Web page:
William Yoder, an evangelical analyst based in Russia, asserted in a recent article that “Russians insist on retaining good thoughts about their Western neighbours, including those beyond the Atlantic (…) I’ve done no scientific survey, but it should be safe to conclude that 95% of Russians desire a peaceful solution to the Ukrainian dilemma” but that this is difficult with the increasing presence of US allies near its borders.
He hopes for “Ukraine’s ‘Finlandization’, or at least of a military neutral Eastern half of the country. The Kremlin is very open to such efforts; Ukraine would once again become a bridge spanning the blocs”.
The Kremlin justifies its military moves on the border by the weight NATO has gained in the region. / US Department of State, Wikimedia Commons.
Prayer, prayer, prayer
Religion is present in the conflict. Especially in the sphere of the Orthodox Church. In January 2019, Constantinople granted full autocephaly and independence to the Kyiv Patriarchate, which already at the end of 2018 had claimed control over more than 7,000 parishes in the country.
Evangelical Christian communities have also not been exempt from the effect of the climate of hostility in which they have been living for years, with strong opinions aired on social media on both sides.
For most Ukrainian and Russian evangelicals, however, the hope for peace and the expression of their faith transcends political disagreements. “Faith is not a game of ‘maybe yes or no’”, says Vitaly Vlasenko, as he calls “all people of good will to unite in prayer (…) I call for firm faith and no doubt in the peaceful resolution of this conflict”.
“We pray every day in our churches”, he adds, “crying out to our Lord Jesus Christ for peace and harmony on our European continent”. Among the requests are “the search for mediators”. In fact, the Russian Evangelical Alliance believes the World Evangelical Alliance (WEA) should be considered as a mediator in the conflict.
Throughout January, “Ukrainian evangelicals organised a lot of prayer and fasting campaigns in local churches and all over the country”, says Kukharchuk. Evangelical television stations have even aired 24-hour prayer-themed programmes. “It is difficult to answer what would happen if the tensions grow further… Of course, much of the civil population would become refugees, looking for peaceful locations for their families. As hundreds of thousands did in 2014, they moved to non-occupied regions of Ukraine or even abroad. Another huge part of society will stand to protect the native land with weapons in hand”, he notes.
The church of Kaluzhny, the pastor in Kyiv, is one of those congregations that “pray for Ukraine every Sunday, and with a special song”. But committed Christians should also be known for being “helpful for others, bringing peace from God to others”. He is encouraged to see increasing numbers of “Christian chaplains for hospitals, for the army, volunteers”.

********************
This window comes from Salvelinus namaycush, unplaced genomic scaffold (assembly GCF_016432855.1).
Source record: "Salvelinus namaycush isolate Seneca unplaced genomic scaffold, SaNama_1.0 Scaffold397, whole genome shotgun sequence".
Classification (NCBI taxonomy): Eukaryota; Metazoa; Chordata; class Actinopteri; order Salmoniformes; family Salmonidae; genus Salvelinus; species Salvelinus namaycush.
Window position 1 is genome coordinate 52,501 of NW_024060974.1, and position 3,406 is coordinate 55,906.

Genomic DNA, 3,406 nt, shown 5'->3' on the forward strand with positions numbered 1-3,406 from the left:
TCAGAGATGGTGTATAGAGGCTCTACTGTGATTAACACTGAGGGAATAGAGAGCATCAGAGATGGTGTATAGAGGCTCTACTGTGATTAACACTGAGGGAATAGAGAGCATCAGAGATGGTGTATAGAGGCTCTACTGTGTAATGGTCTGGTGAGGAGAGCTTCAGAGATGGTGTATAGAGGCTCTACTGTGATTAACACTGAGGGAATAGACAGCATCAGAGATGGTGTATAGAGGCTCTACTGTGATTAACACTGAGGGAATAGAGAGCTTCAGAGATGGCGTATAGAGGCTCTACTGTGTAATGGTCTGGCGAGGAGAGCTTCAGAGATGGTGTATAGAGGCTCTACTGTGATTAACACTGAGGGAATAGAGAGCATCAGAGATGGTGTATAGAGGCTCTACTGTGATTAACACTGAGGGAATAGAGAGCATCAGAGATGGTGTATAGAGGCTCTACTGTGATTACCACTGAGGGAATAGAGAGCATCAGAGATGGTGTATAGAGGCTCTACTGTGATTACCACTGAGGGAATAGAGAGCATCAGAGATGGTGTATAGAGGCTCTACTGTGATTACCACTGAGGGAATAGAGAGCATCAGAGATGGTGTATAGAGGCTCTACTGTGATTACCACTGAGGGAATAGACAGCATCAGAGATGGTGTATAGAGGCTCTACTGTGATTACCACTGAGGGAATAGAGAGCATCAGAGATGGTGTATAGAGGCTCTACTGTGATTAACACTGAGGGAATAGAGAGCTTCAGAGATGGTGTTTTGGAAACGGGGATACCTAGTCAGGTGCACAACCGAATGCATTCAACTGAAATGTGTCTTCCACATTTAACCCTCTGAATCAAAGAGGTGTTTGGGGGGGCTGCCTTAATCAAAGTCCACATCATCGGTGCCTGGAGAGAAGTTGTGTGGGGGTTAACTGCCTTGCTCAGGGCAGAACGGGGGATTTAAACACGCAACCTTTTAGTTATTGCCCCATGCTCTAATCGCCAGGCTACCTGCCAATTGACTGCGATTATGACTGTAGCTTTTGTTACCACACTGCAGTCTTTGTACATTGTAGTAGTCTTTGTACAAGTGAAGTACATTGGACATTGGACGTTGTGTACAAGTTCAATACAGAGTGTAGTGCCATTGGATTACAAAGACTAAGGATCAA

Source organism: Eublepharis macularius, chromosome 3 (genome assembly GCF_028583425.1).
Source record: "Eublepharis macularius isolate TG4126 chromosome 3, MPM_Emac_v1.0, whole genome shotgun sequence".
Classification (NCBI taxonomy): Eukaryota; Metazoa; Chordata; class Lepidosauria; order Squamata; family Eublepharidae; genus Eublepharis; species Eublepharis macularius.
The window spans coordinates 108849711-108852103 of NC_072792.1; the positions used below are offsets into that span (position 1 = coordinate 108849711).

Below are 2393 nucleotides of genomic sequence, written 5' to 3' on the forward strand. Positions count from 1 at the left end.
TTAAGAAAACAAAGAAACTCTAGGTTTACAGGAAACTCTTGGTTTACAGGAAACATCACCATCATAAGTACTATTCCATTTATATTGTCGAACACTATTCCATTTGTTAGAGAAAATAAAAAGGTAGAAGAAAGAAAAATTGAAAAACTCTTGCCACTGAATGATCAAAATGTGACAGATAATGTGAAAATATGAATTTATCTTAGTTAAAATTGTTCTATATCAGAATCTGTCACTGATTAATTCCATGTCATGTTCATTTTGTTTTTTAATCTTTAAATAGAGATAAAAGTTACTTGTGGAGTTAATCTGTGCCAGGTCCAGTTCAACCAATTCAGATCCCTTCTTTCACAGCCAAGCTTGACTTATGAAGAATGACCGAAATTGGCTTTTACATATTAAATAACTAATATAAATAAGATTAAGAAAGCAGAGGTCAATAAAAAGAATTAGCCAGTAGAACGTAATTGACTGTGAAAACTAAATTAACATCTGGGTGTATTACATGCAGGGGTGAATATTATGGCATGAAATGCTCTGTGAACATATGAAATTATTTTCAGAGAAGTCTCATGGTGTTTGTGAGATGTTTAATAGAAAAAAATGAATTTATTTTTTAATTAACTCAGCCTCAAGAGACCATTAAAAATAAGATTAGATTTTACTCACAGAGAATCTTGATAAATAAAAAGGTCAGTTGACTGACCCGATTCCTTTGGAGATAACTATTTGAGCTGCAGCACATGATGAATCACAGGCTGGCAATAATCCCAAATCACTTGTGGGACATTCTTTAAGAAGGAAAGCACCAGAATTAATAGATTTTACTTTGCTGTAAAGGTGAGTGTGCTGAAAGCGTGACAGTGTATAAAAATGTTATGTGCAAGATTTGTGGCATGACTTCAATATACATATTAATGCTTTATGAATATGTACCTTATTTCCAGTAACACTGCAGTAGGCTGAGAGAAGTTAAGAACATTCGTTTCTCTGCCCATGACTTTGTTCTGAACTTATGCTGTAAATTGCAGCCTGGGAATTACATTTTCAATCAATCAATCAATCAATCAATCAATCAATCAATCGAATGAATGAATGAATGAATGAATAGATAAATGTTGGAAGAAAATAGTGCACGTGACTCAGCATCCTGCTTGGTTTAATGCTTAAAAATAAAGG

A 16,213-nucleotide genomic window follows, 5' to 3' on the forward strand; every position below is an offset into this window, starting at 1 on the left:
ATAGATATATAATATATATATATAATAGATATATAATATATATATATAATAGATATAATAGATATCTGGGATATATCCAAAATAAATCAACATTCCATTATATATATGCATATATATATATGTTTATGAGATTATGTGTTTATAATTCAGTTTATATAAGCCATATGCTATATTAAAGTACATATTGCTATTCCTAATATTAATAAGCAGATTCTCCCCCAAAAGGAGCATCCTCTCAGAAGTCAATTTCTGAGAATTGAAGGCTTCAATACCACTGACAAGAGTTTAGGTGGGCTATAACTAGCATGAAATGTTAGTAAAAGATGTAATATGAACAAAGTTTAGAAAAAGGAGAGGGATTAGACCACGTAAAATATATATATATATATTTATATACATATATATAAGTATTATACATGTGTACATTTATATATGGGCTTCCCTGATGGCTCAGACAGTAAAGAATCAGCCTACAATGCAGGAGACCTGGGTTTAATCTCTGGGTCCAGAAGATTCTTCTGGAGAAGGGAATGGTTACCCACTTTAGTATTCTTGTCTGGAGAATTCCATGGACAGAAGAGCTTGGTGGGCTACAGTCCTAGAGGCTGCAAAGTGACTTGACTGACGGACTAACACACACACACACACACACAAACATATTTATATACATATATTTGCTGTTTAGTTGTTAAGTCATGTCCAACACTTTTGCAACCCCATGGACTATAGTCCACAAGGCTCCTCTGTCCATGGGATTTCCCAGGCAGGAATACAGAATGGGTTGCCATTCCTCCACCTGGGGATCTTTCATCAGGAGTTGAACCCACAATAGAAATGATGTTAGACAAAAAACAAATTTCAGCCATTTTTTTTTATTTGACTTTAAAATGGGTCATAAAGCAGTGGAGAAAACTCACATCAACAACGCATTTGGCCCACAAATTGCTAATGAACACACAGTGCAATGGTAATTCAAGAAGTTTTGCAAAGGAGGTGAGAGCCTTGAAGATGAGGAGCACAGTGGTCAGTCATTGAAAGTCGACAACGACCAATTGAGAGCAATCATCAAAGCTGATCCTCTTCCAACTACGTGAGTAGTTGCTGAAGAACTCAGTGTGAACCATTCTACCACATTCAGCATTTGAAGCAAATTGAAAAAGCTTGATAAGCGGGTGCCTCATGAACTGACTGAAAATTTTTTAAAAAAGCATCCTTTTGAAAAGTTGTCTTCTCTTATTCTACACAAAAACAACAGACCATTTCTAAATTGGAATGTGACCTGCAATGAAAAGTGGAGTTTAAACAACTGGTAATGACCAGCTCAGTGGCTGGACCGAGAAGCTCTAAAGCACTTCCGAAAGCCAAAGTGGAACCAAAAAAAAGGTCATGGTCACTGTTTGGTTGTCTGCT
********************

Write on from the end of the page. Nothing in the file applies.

“If you know and love God, if you love the church, then let us unite in prayer, trust God and keep peace in our hearts”. He also prays for the Russian people, its churches, and even for Vladimir Putin: “God can stop him”, says the pastor.
EEA: “We are proud of all evangelicals who act as peacemakers”
Speaking to Evangelical Focus, the secretary general of the European Evangelical Alliance (EEA), Thomas Bucher, lamented that “the threat of invasion creates yet more anxiety, even without any military intervention happening”. The EEA “does not want to see more violence, death, destruction and infringement of human rights”.
“Both Russia and Ukraine are sovereign nations, having the right to live without fear of attack but also having a duty to live peaceably as neighbours”, says Bucher. “As Russia annexed Crimea and continually shows its displeasure, it is no surprise that Ukraine seeks the help of others in being defended against its powerful neighbour”. In different ways, “each side may feel threatened by the other but that is absolutely no justification for conflict”.
The European Evangelical Alliance regrets that “truth is always the first thing to fall victim in such conflicts”, and reiterates that “we need to pray for peacemakers and truth champions to speak up loudly in both Russia, Ukraine and the autonomous territories. We are proud of all the evangelicals playing these roles in Ukraine and Russia”.
The EEA finally calls again “for prayer for all who live in fear of war and for those suffering in Eastern Ukraine”.